Saturday 4 March 2017

This morning we are off to Pant (it is a place not a shortage of breath) which is at the northern end of Merthyr Tydfil.  The first part of the journey which had been so slow through the roadworks on Thursday on the Heads of the Valley road was not too bad this time and we get to Pant in plenty of time to go and buy some papers and then sit in the car park to do some sudoku – well it is Saturday and therefore sudoku day!  It is raining and not very warm at all today, much the same as yesterday – perhaps even colder.  Not ideal weather for a narrow gauge railway ride!

The trackbed was originally the Brecon and Merthyr Tydfil Railway, opening in 1859 and closing in 1964.  The current station is marginally to the West of the original site as it was not available when the narrow gauge railway was first built.  The new narrow gauge railway opened in 1980; it is of 1ft 113/4in gauge.

Loco no 2 and three coaches appear for our ride on the Brecon Mountain Railway – and surprisingly the coaches steadly fill up more than I had expected.  No 2 is a Baldwin locomotive, built in 1930, a 4-6-2, originally built for the Eastern Province Cement Company in Port Elizabeth, South Africa and acquired in about 1990.  At the time of our visit it is the only steam loco with the power to haul a train up the gradients.  Another locomotive is being completed to share the duties.

Since my last visit (in the early 1980’s) the line has been extended twice and on the outward journey we do not stop at the previous terminus of Pontsticill which is at the southern end of the Pontsticill Reservoir.  Indeed it is fair to say that Pant station is also completely different and it is clearly a much better developed railway with significant new investment.  But that is true of so many lines over such a long period.

Still some great scenic views as we head towards the hills.  The most recently opened section of the line is in forested area.  The new terminus is at Torpantau and further extension is I suspect unlikely as the railway feels to be a decent length of run and the outward journey, particularly the last section, is certainly an uphill task for the loco.  The northern terminus is also not quite on the original trackbed.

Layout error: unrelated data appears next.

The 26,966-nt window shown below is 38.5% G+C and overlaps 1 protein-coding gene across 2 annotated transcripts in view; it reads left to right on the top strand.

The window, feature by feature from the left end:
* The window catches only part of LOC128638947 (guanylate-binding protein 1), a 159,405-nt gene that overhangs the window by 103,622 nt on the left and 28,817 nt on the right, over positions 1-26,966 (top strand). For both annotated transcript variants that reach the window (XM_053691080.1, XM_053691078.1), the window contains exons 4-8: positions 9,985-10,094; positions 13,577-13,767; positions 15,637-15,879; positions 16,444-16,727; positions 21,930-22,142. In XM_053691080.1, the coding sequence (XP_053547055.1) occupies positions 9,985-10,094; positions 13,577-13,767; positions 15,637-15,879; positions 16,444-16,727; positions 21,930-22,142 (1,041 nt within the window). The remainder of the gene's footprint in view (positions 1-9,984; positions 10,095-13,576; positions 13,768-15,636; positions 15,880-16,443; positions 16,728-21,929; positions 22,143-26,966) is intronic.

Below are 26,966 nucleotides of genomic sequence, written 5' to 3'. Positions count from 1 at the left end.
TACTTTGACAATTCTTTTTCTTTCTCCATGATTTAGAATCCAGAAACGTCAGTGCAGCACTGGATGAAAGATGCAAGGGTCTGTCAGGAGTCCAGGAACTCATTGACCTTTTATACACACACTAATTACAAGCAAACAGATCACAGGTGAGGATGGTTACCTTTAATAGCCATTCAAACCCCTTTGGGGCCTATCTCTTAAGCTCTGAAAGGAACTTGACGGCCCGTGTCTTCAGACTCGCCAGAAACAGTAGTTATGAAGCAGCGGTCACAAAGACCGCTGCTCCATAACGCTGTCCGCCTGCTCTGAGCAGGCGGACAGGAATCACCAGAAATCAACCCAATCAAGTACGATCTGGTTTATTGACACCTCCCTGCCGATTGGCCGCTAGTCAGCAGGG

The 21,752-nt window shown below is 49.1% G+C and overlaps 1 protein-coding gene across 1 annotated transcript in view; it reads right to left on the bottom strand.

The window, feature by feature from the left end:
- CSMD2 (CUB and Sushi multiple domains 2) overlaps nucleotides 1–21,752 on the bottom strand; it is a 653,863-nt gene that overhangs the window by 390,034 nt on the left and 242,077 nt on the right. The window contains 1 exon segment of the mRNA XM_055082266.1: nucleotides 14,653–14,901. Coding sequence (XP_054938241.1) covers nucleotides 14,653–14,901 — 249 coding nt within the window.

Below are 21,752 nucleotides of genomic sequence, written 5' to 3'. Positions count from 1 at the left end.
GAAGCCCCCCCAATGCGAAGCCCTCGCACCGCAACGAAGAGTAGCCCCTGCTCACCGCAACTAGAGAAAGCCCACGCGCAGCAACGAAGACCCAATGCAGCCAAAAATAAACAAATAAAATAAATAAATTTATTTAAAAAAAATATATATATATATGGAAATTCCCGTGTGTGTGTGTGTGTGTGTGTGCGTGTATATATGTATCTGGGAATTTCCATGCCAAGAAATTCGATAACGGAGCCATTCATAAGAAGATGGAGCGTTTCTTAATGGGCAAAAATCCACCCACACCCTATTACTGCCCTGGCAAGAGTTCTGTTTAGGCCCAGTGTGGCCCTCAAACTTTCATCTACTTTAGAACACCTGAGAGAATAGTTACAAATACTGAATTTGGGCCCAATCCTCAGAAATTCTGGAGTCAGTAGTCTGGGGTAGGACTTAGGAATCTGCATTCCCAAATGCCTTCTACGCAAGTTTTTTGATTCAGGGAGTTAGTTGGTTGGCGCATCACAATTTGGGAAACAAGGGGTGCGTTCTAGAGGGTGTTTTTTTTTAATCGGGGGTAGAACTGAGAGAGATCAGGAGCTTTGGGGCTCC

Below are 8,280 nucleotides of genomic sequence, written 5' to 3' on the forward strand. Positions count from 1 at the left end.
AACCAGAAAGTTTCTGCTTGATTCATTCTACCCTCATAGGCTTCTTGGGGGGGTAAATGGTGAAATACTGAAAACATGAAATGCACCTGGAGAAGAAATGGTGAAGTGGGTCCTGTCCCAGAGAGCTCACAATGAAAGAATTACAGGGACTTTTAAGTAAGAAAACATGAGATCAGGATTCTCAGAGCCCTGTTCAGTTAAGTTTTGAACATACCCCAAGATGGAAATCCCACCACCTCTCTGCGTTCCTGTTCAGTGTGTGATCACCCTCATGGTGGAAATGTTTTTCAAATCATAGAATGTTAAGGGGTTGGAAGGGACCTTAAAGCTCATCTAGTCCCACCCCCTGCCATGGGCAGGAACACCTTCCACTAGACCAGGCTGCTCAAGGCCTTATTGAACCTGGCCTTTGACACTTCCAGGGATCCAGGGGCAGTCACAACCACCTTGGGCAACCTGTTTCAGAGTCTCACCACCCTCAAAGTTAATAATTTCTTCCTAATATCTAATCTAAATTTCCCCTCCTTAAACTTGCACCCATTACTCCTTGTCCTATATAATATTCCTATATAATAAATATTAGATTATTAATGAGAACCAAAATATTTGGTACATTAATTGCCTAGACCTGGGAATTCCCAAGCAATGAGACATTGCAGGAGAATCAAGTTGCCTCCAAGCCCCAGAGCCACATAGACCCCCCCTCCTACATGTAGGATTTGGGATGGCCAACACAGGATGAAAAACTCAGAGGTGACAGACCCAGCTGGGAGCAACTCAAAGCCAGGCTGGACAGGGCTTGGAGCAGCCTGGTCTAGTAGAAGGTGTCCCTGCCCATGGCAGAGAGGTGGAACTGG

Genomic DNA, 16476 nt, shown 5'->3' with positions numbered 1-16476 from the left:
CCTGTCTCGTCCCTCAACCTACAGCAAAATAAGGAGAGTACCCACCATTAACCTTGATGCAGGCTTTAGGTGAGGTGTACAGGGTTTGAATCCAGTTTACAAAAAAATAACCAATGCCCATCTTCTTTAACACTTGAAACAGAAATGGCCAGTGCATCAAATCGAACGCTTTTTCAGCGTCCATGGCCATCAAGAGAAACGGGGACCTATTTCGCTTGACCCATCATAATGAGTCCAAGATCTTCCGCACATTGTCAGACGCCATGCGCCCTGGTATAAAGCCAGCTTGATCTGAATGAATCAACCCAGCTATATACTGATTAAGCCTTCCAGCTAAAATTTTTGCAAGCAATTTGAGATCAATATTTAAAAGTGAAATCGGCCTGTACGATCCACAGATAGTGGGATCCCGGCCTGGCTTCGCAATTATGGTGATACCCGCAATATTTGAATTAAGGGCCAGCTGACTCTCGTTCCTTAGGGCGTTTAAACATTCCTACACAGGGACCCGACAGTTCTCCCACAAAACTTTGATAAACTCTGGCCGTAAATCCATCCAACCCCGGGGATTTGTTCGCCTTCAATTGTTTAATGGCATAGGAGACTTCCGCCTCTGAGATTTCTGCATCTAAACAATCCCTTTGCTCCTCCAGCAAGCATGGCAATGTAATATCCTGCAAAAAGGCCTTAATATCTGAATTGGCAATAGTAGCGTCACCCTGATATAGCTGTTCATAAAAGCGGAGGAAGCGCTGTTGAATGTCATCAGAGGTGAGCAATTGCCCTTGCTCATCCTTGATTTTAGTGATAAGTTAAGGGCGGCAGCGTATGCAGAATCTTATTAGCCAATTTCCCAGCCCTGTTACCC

On the return journey we pause for a while at Pontsticill as the loco goes off to take water (and I suspect to clean the fire and a good oil round).  The passengers can (as most do) head for the tea room but there are also stored vehicles which can be inspected and stretch passenger legs.  Probably nicer on a warmer day!

However I am really surprised by the level of patronage as I had half expected an almost empty train – but by whatever means they are clearly getting good support.

Lots of photos can be found here.

We return home to read the papers after some light refreshment at Pant.  Come the evening we trek through the back roads (I suspect the sat nav is having a moment) to Restaurant 1861.  I am not sure we do not almost go round in a circle.

By and large we choose restaurants which are well regarded in the Waitrose “Good Food Guide” and hence the inclusion of this restaurant.  Jackie kindly posted this on her Facebook page:

“Umm!  That was interesting.  Started off well with confit and smoked goose for me and fish soup for Richard.  Then the driest venison in history.  No pud for me as I never throw good money after bad, but we shared some cheeses, so were served one pre dessert (a tiny cup of orange and pumpkin soup) between us with 2 teaspoons!  On objection, I was told is was a complimentary treat from the kitchen.  Needless to say, there was no complimentary tip from the diners.  AND they charge to use a credit card. So a debit card was used.”

My main course was hearts from the daily menu which I rather liked and I enjoyed.  So we have slight disparity of views over our main courses.  I do feel that the lack of a pre-dessert for Jackie was simply wrong and since this was experienced we are moving to the point where credit card surcharges will largely be abolished as I understand it.  Tonight was a disappointment.

The homeward journey was by the main roads rather than the back roads – which requires almost going into Abergavenny and out again.  But better than the narrow backroads after a glass of wine.